Klosters, is an Alpine ski village, famous for celebrities and especially as the Royal family’s resort of choice. There's even a cable car named after the Prince of Wales. Fortunately, it doesn’t seem any more exclusive or expensive than the rest of Switzerland, bearing in mind that Switzerland always burns a large hole in your wallet anyway. Apparently, it specialises in 'discreet luxury'. Also fortunately, the Royal family aren’t here.
I'm with friend Lenka instead. And we've travelled 93 miles in bus from Zurich, the nearest international airport.
Ski areas include the Madrisa, also home to the Madrisa Land Adventure Park, and the whole of Davos, which is connected to Klosters by the Gotschnabahn cable car. I’ve skied in Davos before, on a day trip from Italy (there wasn’t any snow in Livigno where I was). There’s the famous mountain railway, which is fun to ride - a different experience - and the slopes are wide and attractive. Unfortunately, at the weekend they can be appealing to a lot of folk, so descent then can be a little stressful, unless you don’t mind how many Germans you take out, whilst emulating Franz Klammer.
Crowds are a good excuse to retreat to the mountain huts and indulge in Tiroler gröstl (sort of bacon potato and onion left over fry up with a fried egg on top) or one of the delicious melted cheese concoctions on offer.
In the village here are cuckoo clock shops, as well as the predictable designer gear – skiing or otherwise. The, there's the Nutli-Hüschi Folk Museum, in a cute 16th-century wooden house. It exhibits artifacts depicting life in the Alps and village over the last two hundred years. The chalets are pretty and the bars elegant and surprisingly quiet. Very different to raucous Austrian après ski. But there's usually someone for us to chat to.
Paul, who I met in Australia, was posted to Basel, so I went to visit him for a weekend. We hired a convertible Mercedes and drove round Switzerland with the top down, Moby blaring, and Paul shouting ‘Nice arse’ at assorted astonished young men as we shot by.
Basel is Switzerland's third largest city and unexpectedly interesting. I thought it would be like Zurich and the gnomes - full of banks. There's the Rhine. It has a medieval old town centred around Marktplatz, You can't miss the 16th-century, red-sandstone Town Hall, with its amazing frescoes. The 12th-century Gothic cathedral contains the tomb of Dutch scholar, Erasmus. And there are sculptures dotted amongst the office buildings.
What do I associate with Switzerland? Mountains, lakes, skiing, banking, chocolate and watches. although its thought of as being very mountainous - Switzerland has two separate mountain ranges, The Alps to the south and the Jura, to the west. The Alps constitute about 60% of the country's total area. but there's also a large plateau area, where the big cities were built and most of the population live. The Swiss Alps, are also renowned for glaciers and these form the headwaters of several of Europe's major rivers: Rhine, Inn, Ticino and Rhône, flowing north, south, east and west.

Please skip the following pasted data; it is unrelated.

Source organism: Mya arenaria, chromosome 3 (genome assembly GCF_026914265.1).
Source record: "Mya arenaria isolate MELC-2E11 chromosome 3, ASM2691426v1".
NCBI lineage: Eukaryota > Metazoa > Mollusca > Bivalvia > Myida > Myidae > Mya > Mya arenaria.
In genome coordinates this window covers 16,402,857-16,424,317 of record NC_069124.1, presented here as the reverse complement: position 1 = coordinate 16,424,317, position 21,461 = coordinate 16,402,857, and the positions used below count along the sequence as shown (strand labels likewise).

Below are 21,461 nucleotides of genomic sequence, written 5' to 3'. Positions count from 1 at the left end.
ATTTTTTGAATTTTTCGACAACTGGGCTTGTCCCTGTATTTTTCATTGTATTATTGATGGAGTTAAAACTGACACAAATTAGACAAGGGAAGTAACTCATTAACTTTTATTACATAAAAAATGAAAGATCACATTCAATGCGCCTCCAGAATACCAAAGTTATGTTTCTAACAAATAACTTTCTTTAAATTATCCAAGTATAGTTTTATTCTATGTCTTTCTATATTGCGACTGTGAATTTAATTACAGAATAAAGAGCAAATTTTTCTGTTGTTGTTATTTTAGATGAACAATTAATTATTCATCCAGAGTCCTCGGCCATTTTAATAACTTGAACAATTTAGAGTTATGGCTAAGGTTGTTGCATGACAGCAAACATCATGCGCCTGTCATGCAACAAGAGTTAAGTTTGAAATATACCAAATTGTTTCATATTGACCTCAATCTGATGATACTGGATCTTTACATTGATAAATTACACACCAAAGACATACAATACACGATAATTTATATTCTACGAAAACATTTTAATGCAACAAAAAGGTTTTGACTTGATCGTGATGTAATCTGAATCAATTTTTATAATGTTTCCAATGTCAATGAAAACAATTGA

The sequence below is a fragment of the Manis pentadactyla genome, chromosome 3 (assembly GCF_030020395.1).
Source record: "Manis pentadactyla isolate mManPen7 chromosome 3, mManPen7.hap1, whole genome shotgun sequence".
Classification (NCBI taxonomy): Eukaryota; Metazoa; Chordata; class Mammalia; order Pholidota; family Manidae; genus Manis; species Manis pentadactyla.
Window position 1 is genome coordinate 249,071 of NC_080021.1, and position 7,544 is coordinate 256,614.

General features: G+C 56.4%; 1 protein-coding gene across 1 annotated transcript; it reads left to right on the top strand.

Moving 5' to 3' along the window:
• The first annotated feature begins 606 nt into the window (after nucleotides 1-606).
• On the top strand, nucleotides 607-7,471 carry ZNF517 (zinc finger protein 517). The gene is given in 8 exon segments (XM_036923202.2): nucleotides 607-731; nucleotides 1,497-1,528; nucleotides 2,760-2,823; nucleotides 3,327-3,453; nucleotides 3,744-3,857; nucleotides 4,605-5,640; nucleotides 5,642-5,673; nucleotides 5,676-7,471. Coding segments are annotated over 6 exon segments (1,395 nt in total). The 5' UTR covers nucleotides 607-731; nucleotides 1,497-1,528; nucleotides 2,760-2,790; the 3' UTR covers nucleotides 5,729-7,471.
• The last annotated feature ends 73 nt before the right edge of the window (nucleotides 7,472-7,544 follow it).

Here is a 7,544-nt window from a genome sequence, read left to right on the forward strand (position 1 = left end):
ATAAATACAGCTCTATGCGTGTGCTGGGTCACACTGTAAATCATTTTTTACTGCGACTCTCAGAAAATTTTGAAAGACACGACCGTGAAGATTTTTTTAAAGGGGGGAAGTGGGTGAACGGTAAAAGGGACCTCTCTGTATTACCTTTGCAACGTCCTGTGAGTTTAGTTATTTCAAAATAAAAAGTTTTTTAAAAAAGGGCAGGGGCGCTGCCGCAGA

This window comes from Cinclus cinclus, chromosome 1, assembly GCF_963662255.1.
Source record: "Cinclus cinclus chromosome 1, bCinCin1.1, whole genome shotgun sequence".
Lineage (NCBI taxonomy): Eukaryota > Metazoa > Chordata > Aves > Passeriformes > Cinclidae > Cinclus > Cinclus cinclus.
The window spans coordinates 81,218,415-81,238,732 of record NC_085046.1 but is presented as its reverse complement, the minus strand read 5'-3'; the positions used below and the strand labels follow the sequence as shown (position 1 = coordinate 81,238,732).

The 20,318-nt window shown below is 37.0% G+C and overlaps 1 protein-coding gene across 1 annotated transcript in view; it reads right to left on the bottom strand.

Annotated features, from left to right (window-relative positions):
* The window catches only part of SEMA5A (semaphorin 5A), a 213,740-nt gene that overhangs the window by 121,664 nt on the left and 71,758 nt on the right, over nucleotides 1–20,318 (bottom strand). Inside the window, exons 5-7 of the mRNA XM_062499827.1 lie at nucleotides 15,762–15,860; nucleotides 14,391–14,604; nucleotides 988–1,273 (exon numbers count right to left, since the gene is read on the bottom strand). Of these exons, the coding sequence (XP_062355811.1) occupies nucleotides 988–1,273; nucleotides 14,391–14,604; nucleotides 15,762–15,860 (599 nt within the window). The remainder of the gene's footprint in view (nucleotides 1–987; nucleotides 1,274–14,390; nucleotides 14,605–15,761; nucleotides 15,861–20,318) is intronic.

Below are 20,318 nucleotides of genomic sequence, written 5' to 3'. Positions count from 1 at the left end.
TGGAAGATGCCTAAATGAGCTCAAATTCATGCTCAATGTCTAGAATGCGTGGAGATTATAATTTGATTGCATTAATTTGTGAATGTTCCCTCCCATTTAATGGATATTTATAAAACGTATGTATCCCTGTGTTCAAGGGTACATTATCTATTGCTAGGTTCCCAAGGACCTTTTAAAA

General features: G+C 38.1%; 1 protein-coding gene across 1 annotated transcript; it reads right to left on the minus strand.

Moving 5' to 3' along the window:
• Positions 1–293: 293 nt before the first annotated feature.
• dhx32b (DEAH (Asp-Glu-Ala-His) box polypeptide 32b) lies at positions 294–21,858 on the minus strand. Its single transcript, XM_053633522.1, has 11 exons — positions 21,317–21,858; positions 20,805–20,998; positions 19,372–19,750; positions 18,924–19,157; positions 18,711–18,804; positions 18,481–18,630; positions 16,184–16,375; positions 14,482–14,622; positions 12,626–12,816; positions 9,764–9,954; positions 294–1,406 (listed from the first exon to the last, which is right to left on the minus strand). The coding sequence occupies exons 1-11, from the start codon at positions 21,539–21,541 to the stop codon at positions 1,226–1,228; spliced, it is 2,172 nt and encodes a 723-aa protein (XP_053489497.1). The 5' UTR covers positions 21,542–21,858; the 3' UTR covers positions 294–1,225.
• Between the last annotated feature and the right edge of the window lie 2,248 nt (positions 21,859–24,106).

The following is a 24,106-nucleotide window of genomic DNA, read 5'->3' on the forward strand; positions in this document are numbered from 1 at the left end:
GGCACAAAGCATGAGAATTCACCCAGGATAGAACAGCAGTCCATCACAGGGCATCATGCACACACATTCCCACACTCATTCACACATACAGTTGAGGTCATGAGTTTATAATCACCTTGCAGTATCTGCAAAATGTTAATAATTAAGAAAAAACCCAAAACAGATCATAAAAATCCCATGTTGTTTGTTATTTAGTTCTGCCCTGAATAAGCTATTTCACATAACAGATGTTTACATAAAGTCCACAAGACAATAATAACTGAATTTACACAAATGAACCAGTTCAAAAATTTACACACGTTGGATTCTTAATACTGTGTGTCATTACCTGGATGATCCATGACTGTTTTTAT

Switzerland has existed as a state in its present form since the adoption of the Swiss Federal Constitution in 1848. but the cantons which constitute the present day country established a defensive alliance in 1291, which has existed in roughly that form since, give or take a few invasions.. Switzerland has been famously neutral through all the World Wars and beyond, Less commendably, Switzerland was the last western republic (the Principality of Liechtenstein followed in 1984) to grant women the right to vote.
Switzerland is beautiful, the alpine air chilly and invigorating, and the weather unpredictable. We loop round from Basel, past Berne to Interlaken. Near Interlaken there are stunning views across teal blue Lake Thun. Schloss Spiez is beautifully located on its shores. It's a good place to stop for refreshment.
The Eiger, the Wetterhorn and the Jungfrau mountains make distinctive cameo appearances. The valleys are emerald green and sprinkled with wooden steep roofed chalets and dappled cattle, just like the Milka adverts. The Murrenbachfall, at 417 metres is the tallest waterfall in the country.
Back round to Lucerne where there is a festival on, so the bars are uncomfortably rammed and the famous wooden bridges are solid with people, bikes and balloons. The most famous bridge is The Chapel Bridge. It's named after the nearby St. Peter's Chapel and is covered, with interior paintings dating back to the 17th century. It is the oldest wooden covered bridge in Europe. The little boutiques, just as you would have expected offer cuckoo clocks, chocolate and hats with feathers in them.
Time for a saunter in Zug. This is a really delightful little town. It's really colourful, with yet another historic centre, windy streets and the gorgeous Landsgemeindeplatz, the main square on the lake, of the same name. This town dates back to the early 13th century and the counts of Kyburg. There's an ornate tower gateway in the walls, an astronomical timepiece, a late gothic town hall and St. Oswald’s church, with a stripy patterned roof. Not to mention the carefully manicured beach, or the casino.
The views across the Alps and lake are of course, stunning. And the town's website boasts that it has the world’s most beautiful sunset.
And back to Basel. Very satisfying, and completed with Swiss efficiency.
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